24. 24. 1. They don’t follow the advice of the company: The client has hired your company to perform a service for them because of your expertise and ability to get the job done. You need their cooperation to make this work. Case scenario: a client has decided to implement a certain piece of software within their company, but based on your experience, you advise that it is not going to work. Not only will it not work, it is sure to make your company’s job that much harder to execute. You warn them about the path they are taking. You let them know this is a slippery slope that is sure to open a can of worms in the near future. They shake their head in agreement, but you know they ultimately will not follow your advice. They are going to do what they want to do, because it’s what they’ve done time and time again. A client has unique needs in their organization that they have to accommodate. However, if an obvious pattern of bad decisions continues to negatively impact your company, you may want to analyze their fiscal value to the firm.2. They Constantly Do an End Run Around the Hierarchy: Another trait of a client that you would consider firing is that they don’t respect the hierarchy your company has in place, or the procedures and protocols that must be followed in order to get things done. For example, it is highly uncommon for a client to talk with developers, engineers, DBAs, and other technical resources directly. The protocol of your company is for them to work with you, the project manager, and for you to convey the messages. The protocol is valid for a number of reasons. First, it’s extremely disruptive when technical resources talk to clients directly. It opens a door to questions that most technical resources are ill-equipped to answer. It also costs the company money for technical resources to ramp down, then up again to talk to someone. Finally, technical resources may agree to work that is out of scope from the original agreement. It may seem harmless at the outset to take on additional work, but downstream consequences for other groups involved could be considerable. Test plans, training, and documentation are all factors in agreeing to scope changes. In spite of protocol, a client just can’t seem to get their head around the fact that © 2013 All Rights Reserved 24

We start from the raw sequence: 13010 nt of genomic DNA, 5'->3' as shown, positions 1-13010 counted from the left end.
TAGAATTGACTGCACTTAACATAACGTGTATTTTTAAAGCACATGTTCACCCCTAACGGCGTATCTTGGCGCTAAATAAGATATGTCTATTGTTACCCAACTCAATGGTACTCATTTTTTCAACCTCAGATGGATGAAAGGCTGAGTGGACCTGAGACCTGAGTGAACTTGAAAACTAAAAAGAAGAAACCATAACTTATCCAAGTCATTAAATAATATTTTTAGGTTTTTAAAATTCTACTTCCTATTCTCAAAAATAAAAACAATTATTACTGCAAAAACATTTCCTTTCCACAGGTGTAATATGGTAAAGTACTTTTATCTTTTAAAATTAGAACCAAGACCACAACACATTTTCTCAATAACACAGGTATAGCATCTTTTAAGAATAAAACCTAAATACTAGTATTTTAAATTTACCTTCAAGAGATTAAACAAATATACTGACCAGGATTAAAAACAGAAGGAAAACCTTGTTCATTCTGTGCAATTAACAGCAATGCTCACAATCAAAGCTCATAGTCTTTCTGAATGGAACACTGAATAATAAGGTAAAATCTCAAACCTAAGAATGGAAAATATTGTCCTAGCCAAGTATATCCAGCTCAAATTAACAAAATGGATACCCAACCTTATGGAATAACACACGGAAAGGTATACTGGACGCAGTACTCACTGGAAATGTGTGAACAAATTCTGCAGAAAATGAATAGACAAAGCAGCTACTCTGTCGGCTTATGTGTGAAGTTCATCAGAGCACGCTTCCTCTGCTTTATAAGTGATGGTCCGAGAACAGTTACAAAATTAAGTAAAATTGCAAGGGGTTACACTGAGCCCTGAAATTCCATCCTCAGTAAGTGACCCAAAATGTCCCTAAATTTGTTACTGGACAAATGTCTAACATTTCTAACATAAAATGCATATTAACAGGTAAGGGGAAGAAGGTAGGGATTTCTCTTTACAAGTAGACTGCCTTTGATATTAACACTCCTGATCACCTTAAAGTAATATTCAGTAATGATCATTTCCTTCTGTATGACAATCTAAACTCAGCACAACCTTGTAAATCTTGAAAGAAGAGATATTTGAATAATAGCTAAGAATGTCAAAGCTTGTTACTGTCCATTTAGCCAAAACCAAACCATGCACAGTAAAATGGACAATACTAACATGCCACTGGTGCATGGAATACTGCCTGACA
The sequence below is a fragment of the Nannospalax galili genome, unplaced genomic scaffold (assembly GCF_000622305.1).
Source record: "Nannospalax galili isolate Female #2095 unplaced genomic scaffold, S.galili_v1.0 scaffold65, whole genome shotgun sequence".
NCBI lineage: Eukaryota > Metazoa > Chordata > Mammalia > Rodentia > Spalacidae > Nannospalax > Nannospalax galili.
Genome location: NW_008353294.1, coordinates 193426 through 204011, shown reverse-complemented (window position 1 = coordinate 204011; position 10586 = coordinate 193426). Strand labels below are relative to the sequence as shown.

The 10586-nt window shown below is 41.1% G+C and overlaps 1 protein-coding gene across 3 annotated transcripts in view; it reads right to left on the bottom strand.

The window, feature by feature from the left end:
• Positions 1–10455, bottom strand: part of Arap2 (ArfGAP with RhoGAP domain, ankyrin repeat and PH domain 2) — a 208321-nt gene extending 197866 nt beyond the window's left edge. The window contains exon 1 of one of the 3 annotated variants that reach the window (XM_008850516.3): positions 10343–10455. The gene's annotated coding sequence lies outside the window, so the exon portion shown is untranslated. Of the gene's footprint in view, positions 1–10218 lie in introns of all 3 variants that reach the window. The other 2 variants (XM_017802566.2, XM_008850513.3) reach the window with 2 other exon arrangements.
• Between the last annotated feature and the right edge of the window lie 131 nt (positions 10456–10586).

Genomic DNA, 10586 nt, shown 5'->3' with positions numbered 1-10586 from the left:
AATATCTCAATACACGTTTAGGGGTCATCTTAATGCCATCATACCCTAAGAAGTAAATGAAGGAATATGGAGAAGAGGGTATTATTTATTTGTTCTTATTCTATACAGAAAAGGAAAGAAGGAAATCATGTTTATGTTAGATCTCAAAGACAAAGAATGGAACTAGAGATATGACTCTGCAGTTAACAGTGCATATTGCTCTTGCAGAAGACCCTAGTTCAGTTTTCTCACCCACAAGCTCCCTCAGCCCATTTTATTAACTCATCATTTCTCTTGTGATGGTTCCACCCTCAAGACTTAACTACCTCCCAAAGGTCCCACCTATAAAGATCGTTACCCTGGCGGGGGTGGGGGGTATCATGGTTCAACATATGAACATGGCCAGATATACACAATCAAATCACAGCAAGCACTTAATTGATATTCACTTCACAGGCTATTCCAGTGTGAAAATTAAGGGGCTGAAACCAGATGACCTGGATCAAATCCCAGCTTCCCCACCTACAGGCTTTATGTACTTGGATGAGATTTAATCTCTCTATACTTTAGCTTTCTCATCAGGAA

25. 25. they shouldn’t talk to resources directly. Their end run around the project manager structure is a sign that they do not respect the hierarchy in place. Are they not getting the response they feel they need on their projects? If that’s the case, you may need to step up your game in order to remove the need they feel they have to talk to resources directly.3. They Lose Their Tempers: A big part of being professional is the ability to control one’s temper. The good news is that most of us learned long ago, whether in school or at home, that it’s unacceptable to throw oneself on the floor in a fit of rage. Well, most of us did. We’ve all seen grown adults that have lost it. I’ve worked with clients who take pride in getting what they want by acting badly. I’ve worked with employers that say yelling and screaming is just the way they do business. Needless to say, I haven’t worked with them for too long, and neither should you. If you have a client that loses their temper frequently, recommend letting them go.4. They Incessantly Ask for Pro-Bono Work: Another trait of clients that negatively impact your business are those that are always asking for free stuff. We get it; clients want to feel that they are getting their money’s worth. We all do. However, if they constantly ask that we just throw one more thing in, or give them this project for free, or discount something to the point that it doesn’t make sense for the company then we need to step back and consider that relationship. No need for a rash decision here. Understand what their value to the company is over the long-haul: have they been with you for years? Are they a huge name that brings prestige by virtue of association? Is there an important strategic reason to do business together? If someone is always asking for free work, and it doesn’t have the potential for a long-term relationship or downstream referrals, then you have a decision to make. © 2013 All Rights Reserved 25
  26. 26. 30 Day Free Software TrialThere are two key differences between and its competitors.The first is that we give you all of the features you need to plan, track and report onprojects efficiently. The second key difference is that our competitors charge a highupfront price as well as annual maintenance fees for new releases.Here at we offer you all of the features you need to manageprojects, at a small monthly price of just $25 per user. That simple! When you sign up, you also get for free: Unlimited Projects 3 Gigs of Document Storage Client Login Free Upgrade to New ReleasesTake Action, Sign-Up for a 30 Day Free Trial Today! Take a Free Trial Create your own Projects Sign up to boost your project successAny questions? Email andone of our friendly support staff will be happy to help. Wealso recommend a visit our resource library if you wouldlike access to further:-  project management tips  video tutorials  project management templates © 2013 All Rights Reserved 26